A proposed cannabis “strategy table” appears to be stuck in bureaucratic and political gridlock in Canada’s capital, more than a year after it was first announced.
In April 2022, the planned strategy table was unveiled in the country’s federal budget to provide a forum for government officials and cannabis industry executives to come together to discuss steps that could bolster the legal industry – this at a time when many companies were struggling financially.
The lack of open communication channels between the cannabis industry and the Canadian government comes at a pivotal time for the sector, with a majority of federally regulated companies unable to keep up with excise tax payments to the federal government, soaring profits at government-owned marijuana businesses and widespread failures among privately owned enterprises.
When the strategy table was announced, the industry embraced the opportunity for more open dialogue with the government, even though executives had been hoping – and lobbying for – more substantive reforms, particularly to the onerous taxation regime Canada imposed on cannabis producers.
However, the forum still hasn’t launched 13 months later. And the government in Ottawa won’t say what’s causing the delay.
Emails obtained by MJBizDaily via Canada’s Access to Information and Privacy (ATIP) law show that the senior bureaucrats involved the creation of the forum appeared to believe it was on schedule as far back as 10 months ago – in June 2022 – and even produced a list of proposed members.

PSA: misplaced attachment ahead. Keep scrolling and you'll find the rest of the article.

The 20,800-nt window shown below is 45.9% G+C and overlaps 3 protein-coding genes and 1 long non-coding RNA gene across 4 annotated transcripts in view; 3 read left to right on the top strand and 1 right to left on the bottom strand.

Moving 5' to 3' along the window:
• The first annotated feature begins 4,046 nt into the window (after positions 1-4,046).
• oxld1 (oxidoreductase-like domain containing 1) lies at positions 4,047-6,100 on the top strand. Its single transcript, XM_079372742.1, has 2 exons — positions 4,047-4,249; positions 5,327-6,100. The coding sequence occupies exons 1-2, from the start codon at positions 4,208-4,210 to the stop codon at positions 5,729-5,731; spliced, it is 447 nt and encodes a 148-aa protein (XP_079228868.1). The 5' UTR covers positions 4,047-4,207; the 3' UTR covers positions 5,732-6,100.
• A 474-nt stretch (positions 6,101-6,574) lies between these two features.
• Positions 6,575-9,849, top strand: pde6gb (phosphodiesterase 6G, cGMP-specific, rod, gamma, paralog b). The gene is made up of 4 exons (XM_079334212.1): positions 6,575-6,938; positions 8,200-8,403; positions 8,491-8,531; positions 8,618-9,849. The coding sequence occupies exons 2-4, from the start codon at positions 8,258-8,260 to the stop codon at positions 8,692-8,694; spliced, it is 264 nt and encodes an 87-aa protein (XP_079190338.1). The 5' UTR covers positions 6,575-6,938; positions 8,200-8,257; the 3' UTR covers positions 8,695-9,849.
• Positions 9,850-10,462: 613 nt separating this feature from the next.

Cannabis industry sources say the fact that talks have failed to start is symbolic of the hands-off approach the federal government has taken when it comes to supporting the sector.
The missing forum also comes as the most recent budget delivered by the federal government, in April 2023, made no meaningful commitment to solving government-imposed hurdles facing businesses.
Shane Morris, founder of Ottawa-based Morris and Associates Consulting, said the industry is in dire straits and needs urgent attention from the federal government.
“One would have hoped that considering the pressures the industry is currently under, it would have taken less than a year to get the table up and running,” he told MJBizDaily.
“The question now is, what is the point of the table, if a year later, it’s not operational yet?
“Plus, at this pace, it will take years to have any recommendations.”
The strategy table appeared to be a last-minute addition to the 2022 budget to give the impression the government was doing something, Morris suggested.